I was reminded of the Quartet for the End of Time by Messiaen. Here was a work written by a french composer in a concentration camp in WW2. He was recognised as a composer of note and allowed to write for the instruments that were available to him in the camp. Piano, Cello, Clarinet and Violin. If you’re looking for limitations, WW2 POW has got it covered! Messiaen was limited and in the process, knew what he had to work with, and so he punched the boundaries of his possibilities. Without walls, how is boundary pushing even possible?

So, I went back to basics. What instruments do I have, what is my course and why? It turns out that when you lock it down to a string quartet, things become easier. Not just because a quartet is amazing, but the boundaries make the possibilities almost endless. Also, whilst walking the school library and perusing the bookshelves of music and art, (music and art are always side by side in a school library), I happened upon a book that took my notice because of where I had recently journeyed from. A book on post WW2 Parisian Art became my favoured read.

It ended with:





Oh Sting

Sometimes ,missing a deadline works to ones advantage. I’m not suggesting this as a business strategy, but sometimes, as in this particular time, something good came of it. I was so busy with the NW project, that when an email loaded with a poem from David Walsh, issuing the challenge to set it to music came, I quarantined it, knowing that it would become the greatest of marvellous distractions from all other work. I left it for a few weeks. This, apparently, is far too long for a poet who’s muse was restless for music upon his verse. So I was both disappointed and delighted when informed that, due to my lack of activity in this area, the poem had been sent to Sting to muse upon.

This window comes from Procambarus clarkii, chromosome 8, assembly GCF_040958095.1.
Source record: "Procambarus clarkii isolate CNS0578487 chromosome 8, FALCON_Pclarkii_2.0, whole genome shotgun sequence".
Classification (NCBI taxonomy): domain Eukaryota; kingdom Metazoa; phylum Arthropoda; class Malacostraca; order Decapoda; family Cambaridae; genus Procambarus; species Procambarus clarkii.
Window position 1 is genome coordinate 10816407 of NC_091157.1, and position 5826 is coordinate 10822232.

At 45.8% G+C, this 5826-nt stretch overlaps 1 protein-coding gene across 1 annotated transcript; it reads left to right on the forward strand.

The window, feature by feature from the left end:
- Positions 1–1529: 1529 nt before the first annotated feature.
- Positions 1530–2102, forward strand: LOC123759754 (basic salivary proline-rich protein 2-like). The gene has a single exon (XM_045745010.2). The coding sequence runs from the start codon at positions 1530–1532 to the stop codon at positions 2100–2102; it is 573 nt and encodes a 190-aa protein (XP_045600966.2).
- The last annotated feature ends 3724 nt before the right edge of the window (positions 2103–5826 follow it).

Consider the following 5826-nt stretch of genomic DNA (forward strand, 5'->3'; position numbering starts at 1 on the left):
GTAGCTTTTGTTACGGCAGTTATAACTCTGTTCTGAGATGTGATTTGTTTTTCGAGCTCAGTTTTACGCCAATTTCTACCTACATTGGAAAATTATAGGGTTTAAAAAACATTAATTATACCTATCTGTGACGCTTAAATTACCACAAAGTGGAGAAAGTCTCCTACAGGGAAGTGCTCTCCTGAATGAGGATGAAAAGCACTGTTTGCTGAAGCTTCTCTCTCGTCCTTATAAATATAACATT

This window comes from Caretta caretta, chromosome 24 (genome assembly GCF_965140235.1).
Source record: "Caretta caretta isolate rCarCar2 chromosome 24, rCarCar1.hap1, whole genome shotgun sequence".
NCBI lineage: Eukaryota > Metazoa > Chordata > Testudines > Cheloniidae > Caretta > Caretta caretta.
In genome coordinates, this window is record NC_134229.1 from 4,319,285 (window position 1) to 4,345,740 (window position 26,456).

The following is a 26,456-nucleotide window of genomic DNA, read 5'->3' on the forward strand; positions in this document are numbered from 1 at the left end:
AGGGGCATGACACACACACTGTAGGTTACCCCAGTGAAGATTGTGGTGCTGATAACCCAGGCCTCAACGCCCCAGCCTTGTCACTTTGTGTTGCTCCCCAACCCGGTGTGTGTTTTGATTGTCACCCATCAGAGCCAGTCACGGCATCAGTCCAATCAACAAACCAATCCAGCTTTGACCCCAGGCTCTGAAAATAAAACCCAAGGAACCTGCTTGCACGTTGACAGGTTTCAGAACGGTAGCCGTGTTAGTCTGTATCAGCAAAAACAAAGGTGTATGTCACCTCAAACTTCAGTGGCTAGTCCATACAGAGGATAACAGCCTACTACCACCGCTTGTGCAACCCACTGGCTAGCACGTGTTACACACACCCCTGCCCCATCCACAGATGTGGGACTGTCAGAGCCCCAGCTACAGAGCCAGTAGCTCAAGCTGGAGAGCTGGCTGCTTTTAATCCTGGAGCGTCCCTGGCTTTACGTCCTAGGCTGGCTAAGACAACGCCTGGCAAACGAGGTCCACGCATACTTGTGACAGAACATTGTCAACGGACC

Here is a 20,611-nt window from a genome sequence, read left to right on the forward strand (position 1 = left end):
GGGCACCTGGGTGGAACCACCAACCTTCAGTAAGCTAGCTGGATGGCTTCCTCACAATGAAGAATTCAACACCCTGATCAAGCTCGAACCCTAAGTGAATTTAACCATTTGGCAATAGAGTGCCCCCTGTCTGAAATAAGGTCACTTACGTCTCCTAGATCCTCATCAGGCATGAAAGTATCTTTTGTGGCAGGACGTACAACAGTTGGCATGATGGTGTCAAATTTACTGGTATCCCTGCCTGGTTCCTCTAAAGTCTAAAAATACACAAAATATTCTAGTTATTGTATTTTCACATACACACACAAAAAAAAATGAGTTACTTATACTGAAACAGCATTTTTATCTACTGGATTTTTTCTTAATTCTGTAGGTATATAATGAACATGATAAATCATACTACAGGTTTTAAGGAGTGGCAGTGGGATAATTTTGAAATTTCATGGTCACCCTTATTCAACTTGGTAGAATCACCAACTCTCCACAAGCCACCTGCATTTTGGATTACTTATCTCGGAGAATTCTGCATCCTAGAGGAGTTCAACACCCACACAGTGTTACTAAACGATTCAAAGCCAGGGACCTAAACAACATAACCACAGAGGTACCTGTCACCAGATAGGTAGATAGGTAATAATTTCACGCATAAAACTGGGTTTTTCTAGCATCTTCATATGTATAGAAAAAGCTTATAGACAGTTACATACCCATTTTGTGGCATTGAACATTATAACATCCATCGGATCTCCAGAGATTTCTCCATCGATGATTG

In the following blog, David writes that I dismissed said poem. See above my defence. See blow the blog. Being one point of a triangle of David Walsh, Sting and myself is a pleasant place to be. Sentimentally, I rejoice.




London Suite Release.

Well that was fun. A premiere. Government House Hobart. We did it. The room filled up, we played, they applauded, then we drank and went home. And in-between all those elements was fine music, some tears, cinematic imaginings, the throwing of a baton and the public release of music that has changed me.

I can now exhale.

And then inhale quickly as I need more oxygen than ever before to get me through the next project. More on that later.


If you would like your own copy of the London Suite, please email me at [email protected] and with a small fee I can set you up with a link to download your own copy.

I love making new music and sharing it with you and I’m a big fan of all my fellow creators who want to do the same. This is what makes our world go ’round. And it makes yours spin too. With patronage we will keep turning the world in a way that makes us all happy to be on it. I’m happy to share my music with you and I know you’ll support those who create it for you.


Thanks. enjoy.


[email protected]



London Suite Premiere

Last year I spent a month in London. It became a more profound time than I had anticipated. Time in mentorship, composition and travelling made for a month that produced a suite of music that reflected my experiences of London and creating music in a new way. I’ve written a suite of music that doesn’t contain me. I’m not in it. Well, I wrote it, conduct it, paid for it, etc, etc, but you won’t hear me in it. Not singing, playing bass, nothing. Just strings, piano and vibraphone. What a relief.

Tomorrow night, it will be released into the ears of the world. I was invited to premiere the London Suite at Government House, Hobart. It’s a deep privilege and one not to be taken lightly given that it booked out in 18 minutes.

The program notes will say something like:

The working title for this suite was Music for an Imagined Film. This meant that each piece is a scene of sorts; a comment or feeling that inspired, delighted or devastated him. However, most of the music is not intended to transform the feeling or vision, but only to honour it, stay in it and notice it becoming music. Many of the suite’s 11 pieces are without narrative and are disconnected with each other, in that there is no desire to draw a connection that could be falsified; the music came and went at random as the autumnal city allowed itself to be written. 

Therefore, as there is no hidden narrative to lend you, you are invited to bring your own to it. Each piece brings with it a colour that you can imagine your own scenes with. Dean’s inspirations are somewhat irrelevant to your listening experience. Make the music your own soundtrack; underscoring your own imaginings or memories with it.



So. If you don’t already have a ticket, you can’t get one. Sorry. But it will be out soon enough. Enjoy.